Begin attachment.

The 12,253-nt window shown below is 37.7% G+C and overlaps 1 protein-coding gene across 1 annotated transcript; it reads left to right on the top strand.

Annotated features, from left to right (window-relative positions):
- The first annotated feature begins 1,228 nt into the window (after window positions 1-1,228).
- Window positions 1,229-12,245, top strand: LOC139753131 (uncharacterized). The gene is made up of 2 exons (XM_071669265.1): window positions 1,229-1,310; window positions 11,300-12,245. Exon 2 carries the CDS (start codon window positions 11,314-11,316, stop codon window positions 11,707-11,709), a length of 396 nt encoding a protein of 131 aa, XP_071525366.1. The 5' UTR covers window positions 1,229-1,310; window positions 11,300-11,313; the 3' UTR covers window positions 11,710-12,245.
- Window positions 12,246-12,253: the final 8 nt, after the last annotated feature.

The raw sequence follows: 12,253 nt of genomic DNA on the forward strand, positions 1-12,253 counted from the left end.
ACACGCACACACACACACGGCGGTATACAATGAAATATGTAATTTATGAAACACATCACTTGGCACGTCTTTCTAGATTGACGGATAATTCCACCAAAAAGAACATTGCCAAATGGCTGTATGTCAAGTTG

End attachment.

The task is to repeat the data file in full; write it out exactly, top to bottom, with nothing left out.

The 12,253-nt window shown below is 37.7% G+C and overlaps 1 protein-coding gene across 1 annotated transcript; it reads left to right on the top strand.

Annotated features, from left to right (window-relative positions):
- The first annotated feature begins 1,228 nt into the window (after window positions 1-1,228).
- Window positions 1,229-12,245, top strand: LOC139753131 (uncharacterized). The gene is made up of 2 exons (XM_071669265.1): window positions 1,229-1,310; window positions 11,300-12,245. Exon 2 carries the CDS (start codon window positions 11,314-11,316, stop codon window positions 11,707-11,709), a length of 396 nt encoding a protein of 131 aa, XP_071525366.1. The 5' UTR covers window positions 1,229-1,310; window positions 11,300-11,313; the 3' UTR covers window positions 11,710-12,245.
- Window positions 12,246-12,253: the final 8 nt, after the last annotated feature.

The raw sequence follows: 12,253 nt of genomic DNA on the forward strand, positions 1-12,253 counted from the left end.
ACACGCACACACACACACGGCGGTATACAATGAAATATGTAATTTATGAAACACATCACTTGGCACGTCTTTCTAGATTGACGGATAATTCCACCAAAAAGAACATTGCCAAATGGCTGTATGTCAAGTTG